As Reuters reports, this chase is the latest chapter in Greenpeace’s nine-day effort to stop the 40,000 tonne Paul Loyd JNR rig from reaching the Vorlich oilfield to begin drilling operations.

The vessel had departed from Cromarty Firth, Scotland on June 14, after police removed activists who had climbed and spent a few days on one of the rig’s legs.


However, the rig had to turn away twice from its destination, as Greenpeace’s Arctic Sunrise ship has been following it. Now, the rig is heading towards Peterhead and away from the Vorlich field.

Commenting on the incident, Sarah North, Greenpeace International climate activist on the Arctic Sunrise, said that they are determined to stop BP from drilling new oil wells in the North Sea.

From its part, BP slammed Greenpeace, explaining that it has secured an injunction against the Arctic Sunrise. More specifically, BP noted that due to 'Greenpeace’s repeated interference and reckless actions', the injunction is a precautionary measure to protect the safety of people and operations.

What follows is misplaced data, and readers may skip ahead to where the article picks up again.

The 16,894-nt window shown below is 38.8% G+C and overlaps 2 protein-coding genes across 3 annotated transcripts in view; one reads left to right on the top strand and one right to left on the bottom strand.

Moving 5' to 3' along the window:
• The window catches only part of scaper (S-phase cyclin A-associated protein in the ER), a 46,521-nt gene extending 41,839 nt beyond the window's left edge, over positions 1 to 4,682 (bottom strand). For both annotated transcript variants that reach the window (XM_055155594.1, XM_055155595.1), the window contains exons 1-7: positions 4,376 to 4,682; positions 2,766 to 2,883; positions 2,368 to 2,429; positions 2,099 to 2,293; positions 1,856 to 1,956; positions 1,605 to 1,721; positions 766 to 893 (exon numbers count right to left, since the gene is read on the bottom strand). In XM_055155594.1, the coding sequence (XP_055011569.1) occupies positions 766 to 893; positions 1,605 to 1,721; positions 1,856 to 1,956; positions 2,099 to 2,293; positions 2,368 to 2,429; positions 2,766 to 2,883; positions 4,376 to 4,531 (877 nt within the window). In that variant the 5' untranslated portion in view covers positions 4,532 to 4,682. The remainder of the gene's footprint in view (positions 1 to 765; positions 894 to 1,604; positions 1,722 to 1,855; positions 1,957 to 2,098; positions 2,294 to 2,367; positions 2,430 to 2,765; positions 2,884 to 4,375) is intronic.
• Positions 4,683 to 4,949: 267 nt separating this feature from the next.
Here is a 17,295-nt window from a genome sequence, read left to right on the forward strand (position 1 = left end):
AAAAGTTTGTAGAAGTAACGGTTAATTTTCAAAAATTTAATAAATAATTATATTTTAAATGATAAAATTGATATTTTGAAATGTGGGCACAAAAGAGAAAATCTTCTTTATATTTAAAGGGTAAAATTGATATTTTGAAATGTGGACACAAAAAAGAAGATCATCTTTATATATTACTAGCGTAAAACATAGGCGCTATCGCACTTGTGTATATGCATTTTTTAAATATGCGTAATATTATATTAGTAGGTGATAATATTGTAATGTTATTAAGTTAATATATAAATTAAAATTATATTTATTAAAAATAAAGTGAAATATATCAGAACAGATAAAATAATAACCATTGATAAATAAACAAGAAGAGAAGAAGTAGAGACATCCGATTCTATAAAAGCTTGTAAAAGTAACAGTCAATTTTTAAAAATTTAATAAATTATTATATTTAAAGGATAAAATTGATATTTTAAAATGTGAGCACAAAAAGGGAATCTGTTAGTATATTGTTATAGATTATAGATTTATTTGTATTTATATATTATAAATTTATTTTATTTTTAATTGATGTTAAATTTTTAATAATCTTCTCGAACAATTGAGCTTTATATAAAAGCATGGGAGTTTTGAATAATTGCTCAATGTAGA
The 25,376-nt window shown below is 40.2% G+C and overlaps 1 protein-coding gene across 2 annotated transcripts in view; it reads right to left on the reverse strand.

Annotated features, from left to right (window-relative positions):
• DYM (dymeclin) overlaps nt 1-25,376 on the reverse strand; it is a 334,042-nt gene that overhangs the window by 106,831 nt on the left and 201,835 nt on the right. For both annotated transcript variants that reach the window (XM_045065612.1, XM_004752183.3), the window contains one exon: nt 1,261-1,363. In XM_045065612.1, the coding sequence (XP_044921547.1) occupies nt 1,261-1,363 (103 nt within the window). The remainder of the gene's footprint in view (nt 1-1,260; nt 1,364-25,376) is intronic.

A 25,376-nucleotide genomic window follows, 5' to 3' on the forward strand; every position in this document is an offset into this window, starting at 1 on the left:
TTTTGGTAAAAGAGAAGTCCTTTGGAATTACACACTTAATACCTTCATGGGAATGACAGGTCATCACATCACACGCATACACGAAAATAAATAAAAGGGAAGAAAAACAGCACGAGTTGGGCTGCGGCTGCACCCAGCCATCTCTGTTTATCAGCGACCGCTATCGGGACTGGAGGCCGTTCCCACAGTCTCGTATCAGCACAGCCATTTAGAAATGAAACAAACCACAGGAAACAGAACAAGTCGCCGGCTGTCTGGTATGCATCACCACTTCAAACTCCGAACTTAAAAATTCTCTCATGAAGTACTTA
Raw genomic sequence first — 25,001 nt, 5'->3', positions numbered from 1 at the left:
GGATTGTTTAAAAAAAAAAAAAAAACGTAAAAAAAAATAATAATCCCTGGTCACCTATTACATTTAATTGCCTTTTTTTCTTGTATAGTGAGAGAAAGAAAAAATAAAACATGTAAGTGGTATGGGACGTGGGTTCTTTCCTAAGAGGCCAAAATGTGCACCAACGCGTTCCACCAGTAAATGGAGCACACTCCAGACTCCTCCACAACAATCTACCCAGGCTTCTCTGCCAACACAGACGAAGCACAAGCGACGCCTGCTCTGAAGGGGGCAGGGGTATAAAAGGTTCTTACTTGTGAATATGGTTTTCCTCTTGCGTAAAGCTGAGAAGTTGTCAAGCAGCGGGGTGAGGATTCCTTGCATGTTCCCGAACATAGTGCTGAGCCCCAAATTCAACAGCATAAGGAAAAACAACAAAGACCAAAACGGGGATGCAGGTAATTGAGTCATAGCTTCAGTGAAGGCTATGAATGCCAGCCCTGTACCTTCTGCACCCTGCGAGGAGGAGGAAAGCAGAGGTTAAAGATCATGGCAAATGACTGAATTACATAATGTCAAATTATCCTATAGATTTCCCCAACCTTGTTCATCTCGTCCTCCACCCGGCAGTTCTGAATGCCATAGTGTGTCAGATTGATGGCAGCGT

What is more, last year BP announced plans to invest 200 million pounds ($251.16 million) to develop the Vorlich field in the central North Sea, holding around 30 million barrels of oil and gas equivalent.

The rig is expected to begin production in 2020 with an output of 20,000 barrels per day.